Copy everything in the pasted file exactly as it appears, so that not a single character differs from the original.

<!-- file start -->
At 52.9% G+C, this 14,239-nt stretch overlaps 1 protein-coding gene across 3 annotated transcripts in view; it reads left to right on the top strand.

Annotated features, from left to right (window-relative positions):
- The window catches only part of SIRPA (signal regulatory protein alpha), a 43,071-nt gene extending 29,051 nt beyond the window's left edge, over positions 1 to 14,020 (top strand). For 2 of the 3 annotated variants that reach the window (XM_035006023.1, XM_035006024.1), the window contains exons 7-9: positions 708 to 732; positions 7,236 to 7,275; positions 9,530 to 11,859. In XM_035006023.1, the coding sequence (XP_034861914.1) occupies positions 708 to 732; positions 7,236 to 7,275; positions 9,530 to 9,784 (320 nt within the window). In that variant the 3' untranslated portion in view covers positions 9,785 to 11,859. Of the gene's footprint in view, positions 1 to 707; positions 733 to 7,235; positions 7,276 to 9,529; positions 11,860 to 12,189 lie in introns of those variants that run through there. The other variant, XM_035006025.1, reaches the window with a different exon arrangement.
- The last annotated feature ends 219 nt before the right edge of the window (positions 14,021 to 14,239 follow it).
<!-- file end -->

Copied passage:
At 52.9% G+C, this 14,239-nt stretch overlaps 1 protein-coding gene across 3 annotated transcripts in view; it reads left to right on the top strand.

Annotated features, from left to right (window-relative positions):
- The window catches only part of SIRPA (signal regulatory protein alpha), a 43,071-nt gene extending 29,051 nt beyond the window's left edge, over positions 1 to 14,020 (top strand). For 2 of the 3 annotated variants that reach the window (XM_035006023.1, XM_035006024.1), the window contains exons 7-9: positions 708 to 732; positions 7,236 to 7,275; positions 9,530 to 11,859. In XM_035006023.1, the coding sequence (XP_034861914.1) occupies positions 708 to 732; positions 7,236 to 7,275; positions 9,530 to 9,784 (320 nt within the window). In that variant the 3' untranslated portion in view covers positions 9,785 to 11,859. Of the gene's footprint in view, positions 1 to 707; positions 733 to 7,235; positions 7,276 to 9,529; positions 11,860 to 12,189 lie in introns of those variants that run through there. The other variant, XM_035006025.1, reaches the window with a different exon arrangement.
- The last annotated feature ends 219 nt before the right edge of the window (positions 14,021 to 14,239 follow it).